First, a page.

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Is there a way to scan the entire drive including auto-run and all partitions, including the master boot record (MBR)?

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3 Answers 3

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It seems like that cannot be done with ClamAV. See the comments on this site. Definitions are missing for such viruses as well I don't see the patch applied to the clamav I have installed.

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Go to where it is mounted (presumably /media/) and run clamscan like you normally would (-r). (Or you wouldn't have to go where it is if you want to use the -i flag)

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But there could be a virus in the mbr, and your method will not check for that. –  Lucy Brennan Feb 11 '12 at 18:10
    
If you did get a virus in your mbr you can just rebuild it and that will get rid of at least a few I know of that will infect it. –  doyler Feb 11 '12 at 18:39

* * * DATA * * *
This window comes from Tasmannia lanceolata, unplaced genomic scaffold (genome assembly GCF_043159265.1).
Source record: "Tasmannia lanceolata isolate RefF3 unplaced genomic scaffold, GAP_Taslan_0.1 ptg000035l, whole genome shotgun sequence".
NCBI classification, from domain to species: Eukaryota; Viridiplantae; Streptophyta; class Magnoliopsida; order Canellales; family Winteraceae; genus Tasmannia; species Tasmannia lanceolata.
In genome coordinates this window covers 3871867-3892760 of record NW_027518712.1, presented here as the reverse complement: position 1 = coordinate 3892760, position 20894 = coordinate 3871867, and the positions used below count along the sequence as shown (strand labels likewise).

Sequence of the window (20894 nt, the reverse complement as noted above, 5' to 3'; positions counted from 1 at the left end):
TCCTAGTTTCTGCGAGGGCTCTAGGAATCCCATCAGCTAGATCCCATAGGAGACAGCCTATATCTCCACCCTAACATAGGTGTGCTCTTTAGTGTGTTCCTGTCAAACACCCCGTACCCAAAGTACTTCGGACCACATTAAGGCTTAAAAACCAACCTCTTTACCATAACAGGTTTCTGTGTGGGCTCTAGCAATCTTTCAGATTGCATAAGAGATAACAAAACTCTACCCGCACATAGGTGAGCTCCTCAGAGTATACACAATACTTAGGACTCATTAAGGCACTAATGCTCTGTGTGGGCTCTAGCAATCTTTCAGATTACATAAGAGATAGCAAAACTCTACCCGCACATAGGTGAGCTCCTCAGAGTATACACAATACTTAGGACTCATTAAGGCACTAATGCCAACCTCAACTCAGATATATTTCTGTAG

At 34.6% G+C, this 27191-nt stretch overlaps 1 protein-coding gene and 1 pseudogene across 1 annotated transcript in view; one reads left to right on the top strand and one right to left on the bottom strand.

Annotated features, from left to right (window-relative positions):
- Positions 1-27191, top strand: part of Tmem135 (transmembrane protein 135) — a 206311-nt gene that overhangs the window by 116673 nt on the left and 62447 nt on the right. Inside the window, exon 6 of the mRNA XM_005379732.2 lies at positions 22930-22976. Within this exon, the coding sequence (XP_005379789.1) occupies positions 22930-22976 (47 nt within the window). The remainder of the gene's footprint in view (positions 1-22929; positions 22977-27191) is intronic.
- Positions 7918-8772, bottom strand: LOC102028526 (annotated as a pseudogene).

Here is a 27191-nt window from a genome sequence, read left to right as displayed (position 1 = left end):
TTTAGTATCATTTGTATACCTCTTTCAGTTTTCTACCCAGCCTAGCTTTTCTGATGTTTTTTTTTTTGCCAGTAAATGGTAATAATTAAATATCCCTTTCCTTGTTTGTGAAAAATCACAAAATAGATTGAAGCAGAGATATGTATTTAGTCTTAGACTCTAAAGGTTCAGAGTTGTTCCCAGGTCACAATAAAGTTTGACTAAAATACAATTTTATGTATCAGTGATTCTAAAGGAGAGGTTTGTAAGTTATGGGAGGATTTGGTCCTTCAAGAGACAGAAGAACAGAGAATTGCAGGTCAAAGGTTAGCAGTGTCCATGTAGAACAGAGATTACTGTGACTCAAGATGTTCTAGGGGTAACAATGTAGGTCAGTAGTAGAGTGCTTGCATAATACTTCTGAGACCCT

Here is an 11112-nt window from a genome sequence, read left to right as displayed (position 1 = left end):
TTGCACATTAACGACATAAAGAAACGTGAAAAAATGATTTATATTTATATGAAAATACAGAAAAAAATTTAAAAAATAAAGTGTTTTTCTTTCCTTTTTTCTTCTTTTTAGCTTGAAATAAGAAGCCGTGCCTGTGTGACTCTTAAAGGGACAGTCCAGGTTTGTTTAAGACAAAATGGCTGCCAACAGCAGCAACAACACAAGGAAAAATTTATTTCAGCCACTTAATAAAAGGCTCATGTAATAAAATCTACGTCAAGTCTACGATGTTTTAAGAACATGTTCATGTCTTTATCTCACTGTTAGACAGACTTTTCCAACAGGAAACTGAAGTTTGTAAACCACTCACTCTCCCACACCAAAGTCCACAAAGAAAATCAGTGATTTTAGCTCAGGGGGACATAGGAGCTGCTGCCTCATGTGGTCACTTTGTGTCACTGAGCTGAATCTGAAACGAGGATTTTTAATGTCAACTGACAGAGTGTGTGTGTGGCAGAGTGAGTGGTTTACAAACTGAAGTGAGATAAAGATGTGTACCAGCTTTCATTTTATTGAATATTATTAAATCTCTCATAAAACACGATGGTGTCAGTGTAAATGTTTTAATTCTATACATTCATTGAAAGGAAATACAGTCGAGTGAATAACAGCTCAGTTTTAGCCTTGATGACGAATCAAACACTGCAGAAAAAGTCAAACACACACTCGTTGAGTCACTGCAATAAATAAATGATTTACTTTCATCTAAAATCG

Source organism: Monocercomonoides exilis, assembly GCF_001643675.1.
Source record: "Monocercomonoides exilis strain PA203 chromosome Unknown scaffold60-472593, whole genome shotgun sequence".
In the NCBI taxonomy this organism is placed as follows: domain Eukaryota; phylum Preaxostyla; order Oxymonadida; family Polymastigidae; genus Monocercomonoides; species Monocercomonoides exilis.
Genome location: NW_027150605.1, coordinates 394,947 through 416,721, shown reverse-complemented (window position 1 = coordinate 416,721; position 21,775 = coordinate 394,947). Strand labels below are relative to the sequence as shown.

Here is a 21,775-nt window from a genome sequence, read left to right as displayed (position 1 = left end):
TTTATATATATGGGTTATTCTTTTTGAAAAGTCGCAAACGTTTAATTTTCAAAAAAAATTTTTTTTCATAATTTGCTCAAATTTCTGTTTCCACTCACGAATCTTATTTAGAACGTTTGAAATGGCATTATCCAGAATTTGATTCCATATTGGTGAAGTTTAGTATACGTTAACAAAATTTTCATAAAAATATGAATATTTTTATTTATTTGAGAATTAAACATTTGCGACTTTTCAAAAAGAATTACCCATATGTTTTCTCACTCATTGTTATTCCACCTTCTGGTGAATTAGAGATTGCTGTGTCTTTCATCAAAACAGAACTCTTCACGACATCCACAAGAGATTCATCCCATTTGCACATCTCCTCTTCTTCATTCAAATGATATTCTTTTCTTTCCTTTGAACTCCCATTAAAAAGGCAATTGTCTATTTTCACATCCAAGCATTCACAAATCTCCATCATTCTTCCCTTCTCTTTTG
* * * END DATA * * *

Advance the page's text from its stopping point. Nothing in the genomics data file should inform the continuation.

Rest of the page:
I don't know if there is a virus in the mbr, but I want to find out. Not just rebuild. Thanks, though. –  Lucy Brennan Feb 12 '12 at 12:08
    
You can see if the total system memory is seemingly missing bytes to check if your mbr has been corrupted - support.microsoft.com/kb/82923 –  doyler Feb 12 '12 at 17:43

In Linux anything is a file. That includes your devices' MBR. All you need to do is simply preform a scan on the associated device driver file.

To find this do the following in your terminal:

mount | grep -e (media|mnt)

This will search your mounted devices for anything in /media or /mnt. Typical distros use /media/, you should know your location just by browsing to the root of the device.

Next you should see from the output of mount something like the following:

/dev/sdb1 on /media/sdb1 type ext3 (rw)

The device /dev/sdb1 is the second device(b), first partition(1) after the MBR/GUID table. Thus your device file you want to scan is /dev/sdb and you would scan with

sudo clamscan -i /dev/sdb

Make sure you do regular backups with tar(1) and/or dd(1) as well

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Note: If you use pam_usb you can even have this automatically scan the device on insertion. –  Dwight Spencer Aug 3 '13 at 16:44

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